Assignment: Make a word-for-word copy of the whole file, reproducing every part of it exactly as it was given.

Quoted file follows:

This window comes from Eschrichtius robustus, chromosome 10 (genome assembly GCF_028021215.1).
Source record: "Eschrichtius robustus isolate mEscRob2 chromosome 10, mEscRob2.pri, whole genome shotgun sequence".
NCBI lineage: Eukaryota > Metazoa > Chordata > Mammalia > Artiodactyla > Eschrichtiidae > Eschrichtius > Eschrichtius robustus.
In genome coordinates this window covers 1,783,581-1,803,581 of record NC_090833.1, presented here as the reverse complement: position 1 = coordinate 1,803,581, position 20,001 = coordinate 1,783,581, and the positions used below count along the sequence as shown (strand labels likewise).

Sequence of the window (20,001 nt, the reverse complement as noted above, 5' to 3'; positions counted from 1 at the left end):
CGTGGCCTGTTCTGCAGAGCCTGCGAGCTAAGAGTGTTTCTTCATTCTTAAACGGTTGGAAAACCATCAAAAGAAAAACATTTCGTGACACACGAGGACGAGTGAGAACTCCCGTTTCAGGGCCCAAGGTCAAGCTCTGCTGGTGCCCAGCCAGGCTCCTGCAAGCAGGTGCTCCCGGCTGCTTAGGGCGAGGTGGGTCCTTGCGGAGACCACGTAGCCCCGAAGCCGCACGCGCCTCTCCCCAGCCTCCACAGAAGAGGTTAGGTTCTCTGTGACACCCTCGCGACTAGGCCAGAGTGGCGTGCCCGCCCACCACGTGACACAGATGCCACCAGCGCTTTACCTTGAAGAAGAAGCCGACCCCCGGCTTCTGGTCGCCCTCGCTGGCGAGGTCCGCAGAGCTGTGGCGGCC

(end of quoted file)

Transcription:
This window comes from Eschrichtius robustus, chromosome 10 (genome assembly GCF_028021215.1).
Source record: "Eschrichtius robustus isolate mEscRob2 chromosome 10, mEscRob2.pri, whole genome shotgun sequence".
NCBI lineage: Eukaryota > Metazoa > Chordata > Mammalia > Artiodactyla > Eschrichtiidae > Eschrichtius > Eschrichtius robustus.
In genome coordinates this window covers 1,783,581-1,803,581 of record NC_090833.1, presented here as the reverse complement: position 1 = coordinate 1,803,581, position 20,001 = coordinate 1,783,581, and the positions used below count along the sequence as shown (strand labels likewise).

Sequence of the window (20,001 nt, the reverse complement as noted above, 5' to 3'; positions counted from 1 at the left end):
CGTGGCCTGTTCTGCAGAGCCTGCGAGCTAAGAGTGTTTCTTCATTCTTAAACGGTTGGAAAACCATCAAAAGAAAAACATTTCGTGACACACGAGGACGAGTGAGAACTCCCGTTTCAGGGCCCAAGGTCAAGCTCTGCTGGTGCCCAGCCAGGCTCCTGCAAGCAGGTGCTCCCGGCTGCTTAGGGCGAGGTGGGTCCTTGCGGAGACCACGTAGCCCCGAAGCCGCACGCGCCTCTCCCCAGCCTCCACAGAAGAGGTTAGGTTCTCTGTGACACCCTCGCGACTAGGCCAGAGTGGCGTGCCCGCCCACCACGTGACACAGATGCCACCAGCGCTTTACCTTGAAGAAGAAGCCGACCCCCGGCTTCTGGTCGCCCTCGCTGGCGAGGTCCGCAGAGCTGTGGCGGCC